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Light Fall Off

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Kevin Camin
Light Fall Off
on Dec 26, 2017 at 6:09:08 pm
Last Edited By Kevin Camin on Dec 26, 2017 at 6:11:06 pm

Hello,

I have a question regarding the inverse square law in regards to different types of light. I understand how light quadruples when the distance is halved and how light quarters when the distance is doubled.

1. What about lights with lenses like a fresnel? How does the inverse square law get affected?
2. And just to split hairs, would a softbox and a barebulb exhibit identical fall off? If not, why?

Thank you. Any insights would be greatly appreciated. : )

Best regards,

Kevin Camin


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Rick Wise
Re: Light Fall Off
on Dec 26, 2017 at 7:47:42 pm

All abide by the same inverse-square law of optics. The moon too..... With a spot meter measure the brightness of a full moon. Then measure with an incident meter the light falling on the earth. A stunning difference, all due to the inverse square law.

Rick Wise
Cinematographer
MFA/BFA Lighting and Camera Instructor Academy of Art University
San Francisco Bay Area
http://www.RickWiseDP.com


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Kevin Camin
Re: Light Fall Off
on Dec 26, 2017 at 8:55:14 pm

I would think though that a focused beam would start to mess with the inverse square law. Imagine a spot light in the sky, the shaft of light seems to maintain itself longer than one would think if it were subject to the inverse square law. Or a laser which is highly focused light.

Thoughts?

Best regards,

Kevin Camin


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Todd Terry
Re: Light Fall Off
on Dec 26, 2017 at 9:05:27 pm
Last Edited By Todd Terry on Dec 26, 2017 at 9:05:40 pm

I think the inverse square law only applies to undirected (unfocused) point light sources (i.e., a bare bulb, candle flame, etc.). Once you start putting any kind of "concentrators" in the path (i.e. lenses) those exact physics no longer apply.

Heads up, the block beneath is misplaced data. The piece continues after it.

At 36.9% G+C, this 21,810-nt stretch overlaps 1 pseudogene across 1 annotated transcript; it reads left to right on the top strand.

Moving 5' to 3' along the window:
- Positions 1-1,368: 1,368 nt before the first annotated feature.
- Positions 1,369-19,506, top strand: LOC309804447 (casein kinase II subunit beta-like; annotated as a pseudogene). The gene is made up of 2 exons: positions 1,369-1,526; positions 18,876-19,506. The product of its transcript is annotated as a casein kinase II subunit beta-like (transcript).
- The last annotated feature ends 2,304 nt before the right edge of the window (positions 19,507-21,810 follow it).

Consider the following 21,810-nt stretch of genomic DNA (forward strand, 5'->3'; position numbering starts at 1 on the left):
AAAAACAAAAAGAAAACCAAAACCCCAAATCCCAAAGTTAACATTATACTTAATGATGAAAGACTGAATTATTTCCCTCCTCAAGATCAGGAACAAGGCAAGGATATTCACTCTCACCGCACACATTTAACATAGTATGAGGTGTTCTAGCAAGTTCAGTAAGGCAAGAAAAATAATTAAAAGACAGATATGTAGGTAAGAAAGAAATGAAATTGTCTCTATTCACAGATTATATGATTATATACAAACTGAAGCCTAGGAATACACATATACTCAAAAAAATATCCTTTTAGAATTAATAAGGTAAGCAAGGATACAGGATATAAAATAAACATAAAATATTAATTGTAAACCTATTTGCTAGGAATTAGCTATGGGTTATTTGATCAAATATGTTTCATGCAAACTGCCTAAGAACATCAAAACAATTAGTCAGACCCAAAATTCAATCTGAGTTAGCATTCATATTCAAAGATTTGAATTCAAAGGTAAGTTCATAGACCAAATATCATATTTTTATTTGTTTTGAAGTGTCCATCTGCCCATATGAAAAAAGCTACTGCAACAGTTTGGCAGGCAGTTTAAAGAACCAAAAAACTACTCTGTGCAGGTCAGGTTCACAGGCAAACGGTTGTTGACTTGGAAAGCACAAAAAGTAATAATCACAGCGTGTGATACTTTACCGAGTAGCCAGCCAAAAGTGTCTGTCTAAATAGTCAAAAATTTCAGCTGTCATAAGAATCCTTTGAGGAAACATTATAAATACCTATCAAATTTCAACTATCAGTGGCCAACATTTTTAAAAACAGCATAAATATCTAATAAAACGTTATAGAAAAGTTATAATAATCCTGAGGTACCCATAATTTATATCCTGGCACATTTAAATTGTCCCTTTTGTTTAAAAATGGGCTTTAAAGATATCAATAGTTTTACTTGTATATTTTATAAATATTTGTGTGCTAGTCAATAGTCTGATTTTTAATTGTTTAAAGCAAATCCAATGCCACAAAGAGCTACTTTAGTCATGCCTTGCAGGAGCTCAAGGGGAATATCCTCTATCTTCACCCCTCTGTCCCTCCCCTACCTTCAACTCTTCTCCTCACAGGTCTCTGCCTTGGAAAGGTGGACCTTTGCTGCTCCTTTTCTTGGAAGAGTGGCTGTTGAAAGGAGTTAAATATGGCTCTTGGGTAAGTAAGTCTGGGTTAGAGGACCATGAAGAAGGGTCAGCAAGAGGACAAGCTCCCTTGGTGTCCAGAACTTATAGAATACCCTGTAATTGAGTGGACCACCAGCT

But that's all over my head.....

T2

__________________________________
Todd Terry
Creative Director
Fantastic Plastic Entertainment, Inc.
fantasticplastic.com



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Rick Wise
Re: Light Fall Off
on Dec 26, 2017 at 9:18:43 pm

You can prove it for yourself with the lights you own. Take a reading with the light, say, 4' from the subject, any light. Now move the meter another 4' away so the distance is 8'. Measure again. Did you lose 2 stops of light intensity? If so, the law holds. (Hint: these laws always hold.....)

Rick Wise
Cinematographer
MFA/BFA Lighting and Camera Instructor Academy of Art University
San Francisco Bay Area
http://www.RickWiseDP.com


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Kevin Camin
Re: Light Fall Off
on Dec 27, 2017 at 3:34:02 am

Thanks, Rick. I believe you but I will do a test in the coming days just for sh*ts and giggles. Thanks for taking the time to respond. You're work looks great BTW.

Best regards,

Kevin Camin


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Robert Olding
Re: Light Fall Off
on Dec 27, 2017 at 8:46:47 pm

The source and/or modifier won't matter. The inverse square law will apply equally.

Robert Olding
http://www.8streetstudio.com
Minneapolis, MN


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Mark Suszko
Re: Light Fall Off
on Jan 2, 2018 at 7:43:40 pm

The Fresnel lens may direct the photons in a tighter beam, but aren't they are still the same number of photons?


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